Jain Communities

This article covers Jain Communities around the world.

The Jains in India are the last direct representatives of the ancient Śramaṇa tradition. They follow Jainism, the religion taught by the twenty-four propagators of faith called tirthankaras. The total Jain population is estimated to be 4+ million people worldwide.


See also: Sangha

Jainism has a fourfold order of muni (male monastics), aryika (female monastics), Śrāvaka (layman) and sravika (laywoman). This order is known as a sangha.

Cultural influence

The Jains have the highest literacy rate in India, 94.1.% compared with the national average of 65.38%. They have the highest female literacy rate, 90.6.% compared with the national average of 54.16%.

It is also believed that the Jains have the highest per capita income in India.

The sex ratio in the 0-6 age group is the second lowest for Jains (870 females per 1000 males).

Ranakpur Jain Temple Rajasthan India Heritage

Ranakpur Jain Temple Rajasthan


There are about 110 different Jain communities in India. They can be divided into six groups based on historical and current residence.

  • Oswal
  • Khandelwal
  • Varaiya
  • Agarwal
  • Porwad
  • Bagherwal
  • Humad
  • Barar
  • Gupta
  • Jaiswal Jain
  • Mahatma Jain
  • Palliwal
  • Veerwal

Major Jain communities:

  • Jain Bunt are a Jain community from Karnataka, India.
  • Jain Komati is a small community scattered all over South and Central India and patrons of many Jain Institutions.
  • Saraks is a community in Jharkhand, Bihar, Bengal, and Orissa. They have been followers of Jainism since ancient time.
  • Porwal community that originated in southern Rajasthan, India.
  • Parwar is a major Jain community from the Bundelkhand region, which is largely in Madhya Pradesh and Lalitpur District, Jhansi.
  • Agrawal Jain of Hisar, Haryana.
  • Bhabra of Punjab is an ancient merchant community from Punjab region which mainly follows Jainism.
  • Sarawagi or Khandelwali originated from Khandela, a historical town in northern Rajasthan.
  • Bagherwal from Baghera (currently known as Ajmer district) a princely state in Rajasthan, a community of Digambar sect.
  • Shrimal, originally from Rajasthan, Shrimal town in southern Rajasthan. The Shrimal (Srimal) Jain are part of the Oswal merchant and minister caste that is found primarily in the north of India.
  • Oswal are a Jain community with origins in the Marwar region of Rajasthan and Tharparkar district in Sindh.
  • Jaiswal are mainly located in the Gwalior and Agra region.
  • Navnat emerged as a result of blending of several smaller Jain communities in East Africa as well as in Gujarat itself in early 20th century.
  • Veerwal is a Jain community in the Mewar region in Rajasthan, India.
  • Humad is the name of an ancient Jain community originally from Gujarat and Rajasthan, India.
  • Varaiya is a Jain community with origins in the Madhya Pradesh, India.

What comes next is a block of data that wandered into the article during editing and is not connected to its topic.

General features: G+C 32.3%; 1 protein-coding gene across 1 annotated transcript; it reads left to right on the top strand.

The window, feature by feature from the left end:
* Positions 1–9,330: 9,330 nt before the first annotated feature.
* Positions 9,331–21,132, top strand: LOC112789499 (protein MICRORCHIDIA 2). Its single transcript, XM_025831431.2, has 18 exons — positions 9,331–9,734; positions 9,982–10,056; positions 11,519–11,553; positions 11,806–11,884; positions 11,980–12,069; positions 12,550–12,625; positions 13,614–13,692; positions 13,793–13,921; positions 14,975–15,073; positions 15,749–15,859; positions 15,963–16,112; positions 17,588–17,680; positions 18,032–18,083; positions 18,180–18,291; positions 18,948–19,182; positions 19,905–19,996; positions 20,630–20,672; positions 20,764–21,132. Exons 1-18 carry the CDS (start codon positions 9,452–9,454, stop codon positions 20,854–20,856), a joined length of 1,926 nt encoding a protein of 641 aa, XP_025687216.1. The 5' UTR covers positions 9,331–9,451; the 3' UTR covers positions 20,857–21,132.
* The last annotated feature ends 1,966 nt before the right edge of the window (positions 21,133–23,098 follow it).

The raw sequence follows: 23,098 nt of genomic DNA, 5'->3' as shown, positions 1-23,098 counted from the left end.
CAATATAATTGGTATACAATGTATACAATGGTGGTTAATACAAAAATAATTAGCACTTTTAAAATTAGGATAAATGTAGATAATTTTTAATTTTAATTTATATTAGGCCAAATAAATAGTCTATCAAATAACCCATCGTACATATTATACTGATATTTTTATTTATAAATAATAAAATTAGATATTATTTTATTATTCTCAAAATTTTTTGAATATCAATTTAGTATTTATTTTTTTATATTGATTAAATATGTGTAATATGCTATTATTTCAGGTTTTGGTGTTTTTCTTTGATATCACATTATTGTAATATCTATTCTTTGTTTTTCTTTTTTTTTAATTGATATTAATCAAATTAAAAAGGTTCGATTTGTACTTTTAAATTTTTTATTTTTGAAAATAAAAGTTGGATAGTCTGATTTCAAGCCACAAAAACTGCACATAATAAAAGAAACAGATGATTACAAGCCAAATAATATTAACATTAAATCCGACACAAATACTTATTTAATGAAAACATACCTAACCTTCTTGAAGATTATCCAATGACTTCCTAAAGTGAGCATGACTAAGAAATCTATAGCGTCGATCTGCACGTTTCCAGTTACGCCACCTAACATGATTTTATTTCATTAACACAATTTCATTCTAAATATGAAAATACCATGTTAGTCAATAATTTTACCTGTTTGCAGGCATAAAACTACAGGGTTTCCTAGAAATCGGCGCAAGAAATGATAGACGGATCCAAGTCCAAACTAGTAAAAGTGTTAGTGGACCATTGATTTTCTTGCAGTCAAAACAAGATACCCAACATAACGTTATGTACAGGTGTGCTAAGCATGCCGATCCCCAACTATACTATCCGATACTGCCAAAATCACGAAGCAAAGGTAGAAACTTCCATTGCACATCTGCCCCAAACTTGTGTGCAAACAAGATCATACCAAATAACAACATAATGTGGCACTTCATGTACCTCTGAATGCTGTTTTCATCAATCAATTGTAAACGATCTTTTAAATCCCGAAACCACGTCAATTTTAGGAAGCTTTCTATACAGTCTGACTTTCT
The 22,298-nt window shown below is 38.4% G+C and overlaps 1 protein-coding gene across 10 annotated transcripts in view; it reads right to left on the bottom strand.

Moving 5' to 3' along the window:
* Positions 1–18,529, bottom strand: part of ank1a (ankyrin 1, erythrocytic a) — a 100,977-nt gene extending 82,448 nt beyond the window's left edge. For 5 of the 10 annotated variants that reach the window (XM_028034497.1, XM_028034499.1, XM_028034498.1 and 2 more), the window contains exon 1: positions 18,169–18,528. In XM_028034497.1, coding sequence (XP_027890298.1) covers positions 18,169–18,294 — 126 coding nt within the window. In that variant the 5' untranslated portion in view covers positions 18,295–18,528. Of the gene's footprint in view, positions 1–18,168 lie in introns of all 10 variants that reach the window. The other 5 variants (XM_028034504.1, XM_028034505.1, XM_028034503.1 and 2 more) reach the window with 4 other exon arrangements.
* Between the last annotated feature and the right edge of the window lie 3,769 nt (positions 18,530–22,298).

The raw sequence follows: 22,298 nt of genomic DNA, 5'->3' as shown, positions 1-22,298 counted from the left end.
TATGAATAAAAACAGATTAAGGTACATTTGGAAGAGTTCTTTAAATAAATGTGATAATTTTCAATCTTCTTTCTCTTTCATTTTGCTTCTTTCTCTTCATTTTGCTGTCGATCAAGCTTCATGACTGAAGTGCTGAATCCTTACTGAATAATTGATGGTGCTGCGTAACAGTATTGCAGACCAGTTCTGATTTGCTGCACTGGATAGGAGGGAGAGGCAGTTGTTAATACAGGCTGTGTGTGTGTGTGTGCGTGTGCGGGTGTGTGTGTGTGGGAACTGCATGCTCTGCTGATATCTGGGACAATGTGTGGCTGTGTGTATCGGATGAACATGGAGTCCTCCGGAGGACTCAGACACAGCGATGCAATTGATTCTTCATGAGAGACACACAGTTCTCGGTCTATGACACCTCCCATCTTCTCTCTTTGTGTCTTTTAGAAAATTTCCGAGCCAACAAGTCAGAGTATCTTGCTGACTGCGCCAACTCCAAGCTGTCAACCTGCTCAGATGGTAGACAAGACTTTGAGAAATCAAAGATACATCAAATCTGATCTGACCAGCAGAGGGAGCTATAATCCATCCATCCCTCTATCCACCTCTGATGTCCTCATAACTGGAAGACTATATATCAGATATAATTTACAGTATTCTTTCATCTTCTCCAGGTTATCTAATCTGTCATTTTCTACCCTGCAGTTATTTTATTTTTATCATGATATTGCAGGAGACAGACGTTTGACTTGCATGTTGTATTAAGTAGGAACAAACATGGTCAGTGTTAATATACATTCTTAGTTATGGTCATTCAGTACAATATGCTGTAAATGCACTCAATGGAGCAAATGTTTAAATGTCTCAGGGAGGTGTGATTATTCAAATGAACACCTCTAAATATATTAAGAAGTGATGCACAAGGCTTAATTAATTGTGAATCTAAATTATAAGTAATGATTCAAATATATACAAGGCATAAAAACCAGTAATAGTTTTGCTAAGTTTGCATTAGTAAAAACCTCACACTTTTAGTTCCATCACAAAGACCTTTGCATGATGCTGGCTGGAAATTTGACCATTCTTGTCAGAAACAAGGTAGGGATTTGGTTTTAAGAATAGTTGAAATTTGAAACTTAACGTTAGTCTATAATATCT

Central India

  • Jainism in Bundelkhand
  • Jainism in Madhya Pradesh

Western India

  • Jainism in Gujarat (Gujarati Jain)
  • Jainism in Maharashtra (Marathi Jain)
    • Jainism in Mumbai

Northern India

  • Jainism in Delhi
  • Jainism in Uttar Pradesh
  • Jainism in Rajasthan (Marwari Jain)

Southern India

  • Jainism in Karnataka
  • Jainism in Kerala
  • Jainism in North Karnataka
  • Jainism in Tamil Nadu (Tamil Jain)

Eastern India

  • Jainism in Bengal
  • Jainism in Nagaland
Jain Center of Greater Phoenix (JCGP), Phoenix, Arizona

Jain Center of Greater Phoenix (JCGP), Phoenix, Arizona


Virchand Gandhi made a presentation of Jainism at the Parliament of the World’s Religions in Chicago in 1893, marking one of the earliest appearances of Jainism outside India. The World Jain Congress was held in Leicester in 1988.

  • Jainism in Europe
  • Jainism in America
  • Jainism in Canada
  • Jainism in East Africa – One of the oldest Jain overseas diaspora. Their number was estimated at 45,000 at the independence of the East African countries in the early 1960s. Most members of the diaspora belonged to Gujarati speaking Halari Visa Oshwal Jain community originally from the Jamnagar area of Saurashtra.


The Jain population in India according to 2011 census is 0.37% i.e. 4,451,753 (Males 2,278,097; Females 2,173,656) out of the total population of India 1,210,854,977 (males 623,270,258; females 587,584,719). The tabular representation of Jain population in the major states of India as per 2011 Census data released by the government is:

S. No. State Persons (total) Persons (rural) Persons (urban) Male (total) Male (rural) Male (urban) Female (total) Female (rural) Female (urban)
1 India 4,451,753 904,809 3,546,944 2,278,097 467,577 1,810,520 2,173,656 437,232 1,736,424
2 Maharashtra 1,400,349 269,959 1,130,390 713,157 140,476 572,681 687,192 129,483 557,709
3 Rajasthan 622,023 166,322 455,701 317,614 84,649 232,965 304,409 81,673 222,736
4 Gujarat 579,654 44,118 535,536 294,911 22,357 272,554 284,743 21,761 262,982
5 Madhya Pradesh 567,028 109,699 457,329 291,937 57,431 234,506 275,091 52,268 222,823
6 Karnataka 440,280 220,362 219,918 225,544 113,598 111,946 214,736 106,764 107,972
7 Uttar Pradesh 213,267 30,144 183,123 110,994 15,852 95,142 102,273 14,292 87,981
8 Delhi 166,231 192 166,039 85,605 94 85,511 80,626 98 80,528
9 Tamil Nadu 89,265 10,084 79,181 45,605 5,044 40,561 43,660 5,040 38,620

It is likely that the actual population of Jains may be significantly higher than the census numbers.

The Jain population in United States is estimated to be about 150,000 to 200,000.

In Japan,there are more than 5,000 families who have converted to Jainism and is growing faster there.

See also

Adapted from Wikipedia, the free encyclopedia

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